Paul Ryan has been thoroughly castigated for “allegedly” expressing an appreciation for Ayn Rand’s philosophy of Objectivism. Unfortunately, he’s decided to play politician and deny he ever held Objectivism in high regard rather than attempt to explain to the unwashed masses (the media) how he (previously?) reconciled an appreciation for Objectivism with his Catholic faith.
I think I know the answer he hasn’t given.
As Fr. Dwight Longenecker suggests: Be Self Centered – It’s Good for You.
I’ve often thought this exact point is the overlooked key to reconciling Objectivism with our Christian faith.
To be sure, Rand was indubitably a perverse and broken woman. She was also rather a genius, and Objectivism has many excellent points to recommend it. The essence of the philosophy in her words is:
- Reality exists as an objective absolute – facts are facts, independent of man’s feelings, wishes, hopes, or fears.
- Reason (the faculty which identifies and integrates the material provided by man’s senses) is man’s only means of perceiving reality, his only source of knowledge, his only guide to action, and his basic means of survival.
- Man—every man—is an end in himself, not the means to the ends of others. He must exist for his own sake, neither sacrificing himself to others nor sacrificing others to himself. The pursuit of his own rational self-interest and of his own happiness is the highest moral purpose of his life.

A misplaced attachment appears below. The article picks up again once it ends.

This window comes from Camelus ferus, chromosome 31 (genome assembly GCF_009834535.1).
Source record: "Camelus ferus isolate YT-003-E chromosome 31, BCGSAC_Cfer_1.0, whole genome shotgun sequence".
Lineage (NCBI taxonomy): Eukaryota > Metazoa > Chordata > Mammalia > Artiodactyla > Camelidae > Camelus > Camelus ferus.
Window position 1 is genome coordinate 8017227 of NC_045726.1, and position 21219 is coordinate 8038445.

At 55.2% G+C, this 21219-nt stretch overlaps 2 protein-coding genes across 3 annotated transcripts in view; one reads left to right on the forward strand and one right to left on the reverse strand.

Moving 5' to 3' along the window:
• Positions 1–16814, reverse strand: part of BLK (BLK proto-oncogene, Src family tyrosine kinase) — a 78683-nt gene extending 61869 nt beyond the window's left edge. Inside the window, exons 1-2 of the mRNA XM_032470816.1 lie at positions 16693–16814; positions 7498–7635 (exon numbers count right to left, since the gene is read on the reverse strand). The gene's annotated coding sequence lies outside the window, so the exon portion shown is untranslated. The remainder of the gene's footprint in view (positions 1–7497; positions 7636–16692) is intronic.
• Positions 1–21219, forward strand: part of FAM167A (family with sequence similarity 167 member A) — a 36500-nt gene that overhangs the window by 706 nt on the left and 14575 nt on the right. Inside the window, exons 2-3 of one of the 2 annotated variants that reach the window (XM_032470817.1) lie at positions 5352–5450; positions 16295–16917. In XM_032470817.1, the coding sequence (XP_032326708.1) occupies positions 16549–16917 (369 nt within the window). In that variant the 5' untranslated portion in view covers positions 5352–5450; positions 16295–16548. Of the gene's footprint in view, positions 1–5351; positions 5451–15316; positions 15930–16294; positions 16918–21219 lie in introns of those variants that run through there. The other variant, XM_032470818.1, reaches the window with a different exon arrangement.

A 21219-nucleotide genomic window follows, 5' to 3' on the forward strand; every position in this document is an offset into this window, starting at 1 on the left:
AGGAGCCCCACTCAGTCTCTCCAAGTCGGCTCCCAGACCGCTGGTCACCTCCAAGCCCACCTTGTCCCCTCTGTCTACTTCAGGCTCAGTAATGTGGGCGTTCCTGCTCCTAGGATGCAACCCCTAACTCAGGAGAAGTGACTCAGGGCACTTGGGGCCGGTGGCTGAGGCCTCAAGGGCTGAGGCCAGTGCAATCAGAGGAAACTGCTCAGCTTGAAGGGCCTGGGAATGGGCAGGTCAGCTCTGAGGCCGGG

- The ideal political-economic system is laissez-faire capitalism. It is a system where men deal with one another, not as victims and executioners, nor as masters and slaves, but as traders, by free, voluntary exchange to mutual benefit. It is a system where no man may obtain any values from others by resorting to physical force, and no man may initiate the use of physical force against others. The government acts only as a policeman that protects man’s rights; it uses physical force only in retaliation and only against those who initiate its use, such as criminals or foreign invaders. In a system of full capitalism, there should be (but, historically, has not yet been) a complete separation of state and economics, in the same way and for the same reasons as the separation of state and church.
With the first point (objective reality), Christianity finds nothing to dispute. Upon this, we agree. In fact, we hold this truth more firmly than Rand, who was willing to dismiss evidence contrary to her athiestic opinions, or at the very least, to conclude that absence of convincing (to her) evidence for God is equivalent to evidence of absence. Rand fell short of her own ideals in this respect, falling right into the pit of subjectivism while striving for objectivism.
With the second point (reason), Christianity (particularly Catholic Christianity) finds little to dispute. Rand proposes only athiestic materialism as compatible with reason, but advances in physics have antiquated her notions. Modern philosophers and ancient Catholics alike understand “there are more things in heaven and earth,
Horatio [Ms. Rand], than are dreamt of in your philosophy.” What revelation have we experienced or learned of that was not first experienced through the senses, translated to us via the senses, and understood through reason? The church has a long an honorable tradition of applying reason to the understanding of God. We call it Theology. It is through reason applied to the evidence of the senses that we understand the effects of original sin, making us no less, and perhaps more “heroic beings” for having to struggle with ourselves before we can engage the world.